Our recovery rating of ‘4’ for Greece remains unchanged, indicating an estimated 30%-50% recovery of principal by bondholders after taking into account the 20% reduction in NPV likely to occur under the first round of restructuring, as estimated under the IIF proposal. Our recovery rating base-case default scenario for Greece continues to incorporate a second debt restructuring, including considerably higher principal "haircuts" on top of those proposed under the IIF exchange. Under the IIF’s accompanying exchange
proposal, some of the securities into which investors can swap will be collateralized with ‘AAA’ rated, zero-coupon bonds. In that case, we will assess if the recovery of principal on ‘AAA’ collateralized instruments could be significantly higher than that of senior unsecured Greek government bonds, which could then lead to higher issue ratings for the collateralized instruments. Nevertheless, our experience with similar arrangements, such as that for Brady bonds, suggests that the new securities may not be immune to
future restructuring and losses, and that recovery may not necessarily be higher than for that of unsecured securities.

Our country transfer and convertibility (T&C) assessment for Greece, as for all eurozone members, is ‘AAA’. A T&C assessment reflects Standard & Poor’s view of the likelihood of a sovereign restricting nonsovereign access to foreign exchange needed to satisfy the nonsovereign’s debt service obligations. Our T&C assessment for Greece reflects our view that the likelihood of the ECB restricting nonsovereign access to foreign currency needed for debt servicing is extremely low. This reflects the full and open access to foreign currency that holders of euros enjoy, and which we expect to remain the case in the future.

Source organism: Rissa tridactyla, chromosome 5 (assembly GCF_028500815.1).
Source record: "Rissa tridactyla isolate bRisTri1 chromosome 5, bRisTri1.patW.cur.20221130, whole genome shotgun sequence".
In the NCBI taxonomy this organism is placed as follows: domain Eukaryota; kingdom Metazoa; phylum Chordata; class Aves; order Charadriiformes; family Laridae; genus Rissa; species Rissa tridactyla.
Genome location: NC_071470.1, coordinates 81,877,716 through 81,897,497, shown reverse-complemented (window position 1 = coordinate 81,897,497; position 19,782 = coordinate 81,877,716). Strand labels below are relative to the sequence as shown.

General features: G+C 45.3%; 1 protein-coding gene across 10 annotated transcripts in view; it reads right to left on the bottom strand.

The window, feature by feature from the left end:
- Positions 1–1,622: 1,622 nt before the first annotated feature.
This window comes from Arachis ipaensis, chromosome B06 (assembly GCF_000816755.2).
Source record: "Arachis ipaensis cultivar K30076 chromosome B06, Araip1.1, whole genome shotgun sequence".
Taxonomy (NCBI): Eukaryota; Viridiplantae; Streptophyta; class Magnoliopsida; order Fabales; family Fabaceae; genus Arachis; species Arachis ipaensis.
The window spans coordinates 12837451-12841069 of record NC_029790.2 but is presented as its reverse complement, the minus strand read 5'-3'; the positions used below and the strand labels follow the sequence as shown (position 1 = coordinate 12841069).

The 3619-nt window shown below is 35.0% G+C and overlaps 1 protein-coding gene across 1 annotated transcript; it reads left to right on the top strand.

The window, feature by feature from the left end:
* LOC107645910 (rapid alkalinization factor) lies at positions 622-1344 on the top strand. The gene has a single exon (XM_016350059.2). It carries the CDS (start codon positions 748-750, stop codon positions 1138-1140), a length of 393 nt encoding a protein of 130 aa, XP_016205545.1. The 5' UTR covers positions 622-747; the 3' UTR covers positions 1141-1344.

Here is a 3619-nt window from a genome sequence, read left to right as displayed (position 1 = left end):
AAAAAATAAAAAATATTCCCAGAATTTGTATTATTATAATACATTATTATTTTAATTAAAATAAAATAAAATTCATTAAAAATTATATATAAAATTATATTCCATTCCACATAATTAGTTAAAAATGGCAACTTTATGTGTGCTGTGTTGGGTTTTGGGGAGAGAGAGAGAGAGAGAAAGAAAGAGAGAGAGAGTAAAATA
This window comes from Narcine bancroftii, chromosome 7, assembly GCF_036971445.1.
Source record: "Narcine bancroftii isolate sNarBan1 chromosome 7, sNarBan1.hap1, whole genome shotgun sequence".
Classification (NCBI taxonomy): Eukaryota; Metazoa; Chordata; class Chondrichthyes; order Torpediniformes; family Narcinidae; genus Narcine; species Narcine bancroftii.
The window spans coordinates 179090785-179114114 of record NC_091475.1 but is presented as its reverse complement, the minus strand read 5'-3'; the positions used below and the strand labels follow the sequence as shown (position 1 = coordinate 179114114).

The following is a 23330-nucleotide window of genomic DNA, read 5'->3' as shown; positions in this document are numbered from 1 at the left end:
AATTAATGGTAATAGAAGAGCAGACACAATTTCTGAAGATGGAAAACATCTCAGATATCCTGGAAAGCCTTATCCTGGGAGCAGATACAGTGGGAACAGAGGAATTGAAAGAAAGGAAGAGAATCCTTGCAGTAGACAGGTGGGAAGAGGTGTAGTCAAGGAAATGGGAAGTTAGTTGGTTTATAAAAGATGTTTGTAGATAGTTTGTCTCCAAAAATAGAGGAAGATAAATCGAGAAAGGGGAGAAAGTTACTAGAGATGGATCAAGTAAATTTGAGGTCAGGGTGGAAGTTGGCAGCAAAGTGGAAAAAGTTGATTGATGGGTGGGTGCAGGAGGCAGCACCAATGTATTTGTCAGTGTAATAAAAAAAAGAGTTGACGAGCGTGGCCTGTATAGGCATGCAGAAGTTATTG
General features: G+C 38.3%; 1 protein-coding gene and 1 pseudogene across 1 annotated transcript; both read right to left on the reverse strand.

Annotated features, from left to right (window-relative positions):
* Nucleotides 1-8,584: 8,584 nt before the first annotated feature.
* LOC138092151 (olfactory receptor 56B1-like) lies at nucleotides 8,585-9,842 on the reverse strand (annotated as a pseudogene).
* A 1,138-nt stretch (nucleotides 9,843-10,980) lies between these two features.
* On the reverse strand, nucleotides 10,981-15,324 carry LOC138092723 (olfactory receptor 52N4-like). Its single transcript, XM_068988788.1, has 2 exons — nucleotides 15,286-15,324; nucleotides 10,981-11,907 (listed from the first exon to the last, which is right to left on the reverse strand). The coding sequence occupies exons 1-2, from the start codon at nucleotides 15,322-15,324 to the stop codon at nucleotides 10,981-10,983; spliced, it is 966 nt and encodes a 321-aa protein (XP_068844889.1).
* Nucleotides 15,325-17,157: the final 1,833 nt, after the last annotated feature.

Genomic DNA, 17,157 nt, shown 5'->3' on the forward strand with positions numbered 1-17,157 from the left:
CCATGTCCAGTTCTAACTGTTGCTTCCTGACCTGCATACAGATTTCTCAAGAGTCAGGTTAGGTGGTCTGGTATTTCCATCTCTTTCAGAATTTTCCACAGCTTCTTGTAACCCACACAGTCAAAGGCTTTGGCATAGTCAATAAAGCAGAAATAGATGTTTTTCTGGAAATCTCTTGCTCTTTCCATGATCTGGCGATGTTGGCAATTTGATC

Should Greece exit the eurozone (which is not our base-case assumption) and introduce a new local currency, the T&C assessment would be reset to reflect our view of the likelihood of the Greek sovereign and its central bank restricting nonsovereign access to foreign exchange needed for debt service.

Contrary to the current case, the euro would in this scenario be a foreign currency, and the Bank of Greece would no longer be part of the European System of Central Banks. Under our criteria, the T&C assessment can be at most three notches above the sovereign foreign currency rating. In most reasonable scenarios, Greek-domiciled holders of euros would likely continue to face no
restrictions in converting euros to dollars, Swiss francs, or other foreign currencies, the issue addressed by the current T&C assessment.

Outlook

The outlook is negative. While no exact date has been announced to initiate Greece’s debt restructuring, we understand that it will commence in September 2011 at the earliest. Upon the announcement of the implementation of the restructuring, a downgrade to ‘SD’ (selective default) would likely occur. Should the exchange/rollover be initiated, Standard & Poor’s would expect to revise the rating on the specific obligation to ‘D’ (default) even if only a portion of the rated bonds is subject to the exchange offer. We would also likely revise the sovereign credit rating (the issuer credit rating) to ‘SD’.

On conclusion of the exchange and/or bond buybacks, we would likely raise the sovereign credit rating on Greece to a level commensurate with our forward-looking opinion on the likelihood of future defaults given Greece’s adjusted debt profile. If the exchange involves multiple separate transactions over several weeks or months, we would assign our ‘SD’ sovereign credit rating
to Greece on completion of the first repurchase. Subsequently, all other things being equal, we would likely raise our sovereign credit rating as early as a few days after completion of the first repurchase.

In our opinion, the likelihood of a future default on the new securities is likely to remain high. We anticipate that we would assign a
low-speculative-grade rating to Greece, given our view that Greece will likely continue to be burdened by high debt to GDP of just under 130% of GDP at end-2011 and uncertain growth prospects even after the debt restructuring is concluded.

Conversely, if the terms of the transactions do not result in a default under our criteria, and the Greek government complies with the revised EU/IMF program, our ratings on Greece could stabilize at the current ‘CC’ levels, even taking into account the risk of a debt restructuring in the form of a principal haircut by 2013.

Hitesh Anand

I am a post graduate from Newcastle University, UK. I like studying and analyzing economic data and financial health of world.